Sunday, September 5, 1999 Published at 13:44 GMT 14:44 UK
Business: The Company File
Exchange investigates Legal & General share trades
There may be other suitors waiting in the wings
The London Stock Exchange is investigating possible insider trading in Legal & General shares the day before talks between the two companies were announced.
The National Westminister Bank confirmed to newspapers that an investigation was taking place.
Legal & General hasn't received any bid approaches other than that from the NatWest around three weeks ago, chief executive David Prosser has said in a separate interview.
Prossers' comments follows speculation that other banks might be keen to bid for the life assurance company.
NatWest will have to convince fund managers that it is not paying too high a price for life assurer Legal & General (L&G) after its share price continued its fall on Tuesday.
NatWest shares have fallen 9% since Friday's news of the plan to create one of the country's largest financial institutions.
NatWest is the UK's third largest bank, and L&G the fourth largest insurer.
However, the offer is flexible, and L&G shareholders who want only cash or just shares will have their wish granted.
On Friday, L&G shares closed at 205.25 pence, sharply boosted after the news of the deal had spread through the market.
The deal will see NatWest shareholders control about 75% of the company, while L&G's own the remaining 25%.
The two companies predict to make annual cost savings of at least £130m before tax by the end of 2002.
NatWest and L&G employ 77,000 people, and job cuts are likely, especially at the combined head office and at its fund management division.
Britain's biggest finance trade union, UNIFI, said it would "condemn job losses if they were compulsory", but added that "NatWest have been good in the past".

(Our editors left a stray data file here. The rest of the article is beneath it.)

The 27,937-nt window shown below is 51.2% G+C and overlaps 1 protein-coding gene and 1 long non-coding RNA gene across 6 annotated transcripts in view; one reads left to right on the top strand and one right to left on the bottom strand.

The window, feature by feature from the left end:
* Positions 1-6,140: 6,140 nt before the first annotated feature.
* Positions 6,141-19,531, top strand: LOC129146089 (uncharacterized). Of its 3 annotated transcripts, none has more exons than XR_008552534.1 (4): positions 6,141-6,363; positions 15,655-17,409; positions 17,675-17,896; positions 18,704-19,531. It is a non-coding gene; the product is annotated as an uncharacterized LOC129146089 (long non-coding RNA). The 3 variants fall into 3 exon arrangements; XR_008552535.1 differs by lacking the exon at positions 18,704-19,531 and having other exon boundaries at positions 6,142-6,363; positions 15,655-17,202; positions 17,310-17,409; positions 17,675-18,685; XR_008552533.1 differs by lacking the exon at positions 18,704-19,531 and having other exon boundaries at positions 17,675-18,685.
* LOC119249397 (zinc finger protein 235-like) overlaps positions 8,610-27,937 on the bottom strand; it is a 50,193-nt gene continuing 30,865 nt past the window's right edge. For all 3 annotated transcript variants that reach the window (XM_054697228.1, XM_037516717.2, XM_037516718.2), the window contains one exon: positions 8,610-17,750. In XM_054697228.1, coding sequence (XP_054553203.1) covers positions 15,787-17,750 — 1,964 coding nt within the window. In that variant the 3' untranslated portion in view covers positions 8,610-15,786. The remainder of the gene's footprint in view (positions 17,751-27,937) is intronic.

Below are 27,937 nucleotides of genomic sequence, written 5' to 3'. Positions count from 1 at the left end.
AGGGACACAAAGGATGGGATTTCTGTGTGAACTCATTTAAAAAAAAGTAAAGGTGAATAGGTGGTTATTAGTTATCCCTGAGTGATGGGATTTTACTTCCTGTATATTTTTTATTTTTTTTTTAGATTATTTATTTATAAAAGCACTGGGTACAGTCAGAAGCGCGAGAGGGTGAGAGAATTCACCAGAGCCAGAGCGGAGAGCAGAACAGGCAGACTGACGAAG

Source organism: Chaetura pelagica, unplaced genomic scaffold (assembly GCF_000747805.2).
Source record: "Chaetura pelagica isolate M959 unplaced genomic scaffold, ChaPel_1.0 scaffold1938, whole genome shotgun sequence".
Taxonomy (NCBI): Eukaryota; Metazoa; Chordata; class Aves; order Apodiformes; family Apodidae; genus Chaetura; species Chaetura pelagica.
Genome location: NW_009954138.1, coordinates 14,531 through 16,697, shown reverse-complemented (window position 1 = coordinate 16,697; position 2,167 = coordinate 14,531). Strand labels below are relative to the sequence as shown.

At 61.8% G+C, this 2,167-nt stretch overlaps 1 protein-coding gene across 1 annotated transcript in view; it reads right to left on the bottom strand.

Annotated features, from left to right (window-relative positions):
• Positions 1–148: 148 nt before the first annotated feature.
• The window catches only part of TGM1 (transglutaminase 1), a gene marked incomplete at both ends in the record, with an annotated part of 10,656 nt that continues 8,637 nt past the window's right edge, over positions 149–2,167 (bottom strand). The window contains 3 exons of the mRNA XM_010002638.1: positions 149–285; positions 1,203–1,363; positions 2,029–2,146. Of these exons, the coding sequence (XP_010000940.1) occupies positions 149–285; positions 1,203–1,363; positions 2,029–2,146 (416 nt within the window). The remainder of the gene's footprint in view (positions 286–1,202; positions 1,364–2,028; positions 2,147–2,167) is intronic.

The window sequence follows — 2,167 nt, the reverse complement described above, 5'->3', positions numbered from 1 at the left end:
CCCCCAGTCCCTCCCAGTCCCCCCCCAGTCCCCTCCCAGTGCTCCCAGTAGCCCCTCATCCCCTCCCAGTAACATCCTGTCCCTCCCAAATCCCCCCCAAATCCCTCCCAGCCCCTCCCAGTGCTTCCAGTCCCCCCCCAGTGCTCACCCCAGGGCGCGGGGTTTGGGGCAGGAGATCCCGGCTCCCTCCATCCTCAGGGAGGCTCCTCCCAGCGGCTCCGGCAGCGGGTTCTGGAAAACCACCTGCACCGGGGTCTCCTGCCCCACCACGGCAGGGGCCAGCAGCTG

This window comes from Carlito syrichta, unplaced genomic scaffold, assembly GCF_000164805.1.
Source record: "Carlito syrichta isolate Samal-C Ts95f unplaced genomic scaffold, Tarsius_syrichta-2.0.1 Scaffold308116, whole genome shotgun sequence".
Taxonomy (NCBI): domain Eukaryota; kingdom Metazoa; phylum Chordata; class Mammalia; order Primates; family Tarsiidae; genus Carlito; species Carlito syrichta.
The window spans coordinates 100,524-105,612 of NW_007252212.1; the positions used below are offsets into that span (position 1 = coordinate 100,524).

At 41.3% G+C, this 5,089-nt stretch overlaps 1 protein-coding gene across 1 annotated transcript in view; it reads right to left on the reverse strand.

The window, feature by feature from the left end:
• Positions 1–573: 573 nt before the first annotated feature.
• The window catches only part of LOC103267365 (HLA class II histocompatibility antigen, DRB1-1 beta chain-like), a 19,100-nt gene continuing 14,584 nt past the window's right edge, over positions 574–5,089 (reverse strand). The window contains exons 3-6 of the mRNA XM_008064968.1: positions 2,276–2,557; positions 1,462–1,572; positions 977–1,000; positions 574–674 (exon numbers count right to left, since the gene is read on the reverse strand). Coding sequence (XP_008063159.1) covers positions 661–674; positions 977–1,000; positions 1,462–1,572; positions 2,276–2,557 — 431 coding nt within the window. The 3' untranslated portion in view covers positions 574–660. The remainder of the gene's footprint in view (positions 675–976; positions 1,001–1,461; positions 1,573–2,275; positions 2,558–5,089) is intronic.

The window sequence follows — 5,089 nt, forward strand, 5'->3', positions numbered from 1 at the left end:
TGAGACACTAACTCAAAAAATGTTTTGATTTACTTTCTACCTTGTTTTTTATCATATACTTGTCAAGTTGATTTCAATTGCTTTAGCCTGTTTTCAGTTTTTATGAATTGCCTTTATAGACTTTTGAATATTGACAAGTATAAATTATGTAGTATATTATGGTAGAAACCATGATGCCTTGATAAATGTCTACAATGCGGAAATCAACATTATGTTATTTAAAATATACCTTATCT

Union representatives are due to meet management on Wednesday.
Getting into the bancassurance business
The NatWest bid is the second big UK bancassurance takeover. Less than three months ago the UK's largest bank, Lloyds TSB, said it would buy mutual life and pensions group Scottish Widows for £7bn.
David Rowland, chairman of NatWest, called it a "vital strategic move by NatWest".
He said that Legal & General was a group with "strong management, a great record and excellent prospects".
Negotiating under pressure
The boards of both companies had met until late into Sunday night to finalise the details of the deal.
The two sides were under pressure to complete the takeover as quickly as possible after news of their talks leaked in the City on Thursday.
NatWest and Legal & General confirmed on Friday morning that they were in talks.
NatWest chairman David Rowland and chief executive Derek Wanless will retain their positions in the enlarged group.
His job will be taken over by L&G Chief Executive David Prosser, who will be deputy chairman and responsible for retail banking.
More mergers expected
The move is expected to spark a fresh wave of merger activity with fellow potential targets, such as Norwich Union, seeing share prices rising sharply on Friday.
NatWest had been expected to take the plunge into the round of consolidation currently taking place in the UK financial sector.
It had already indicated its intention to move into the fast growing, but highly competitive pensions and investment market.
The merger with Legal & General will create a banking and investments group worth £33bn.
The new company would leapfrog Barclays in the UK bank pecking order but still remain behind HSBC and Lloyds TSB.
Legal & General's low cost pensions, policies and bonds will be sold via NatWest's 1,724 branches representing 6.5m customers, creating a domestic bancassurance operation rivalled only by Lloyds which took over Scottish Widows in June for around £7bn.
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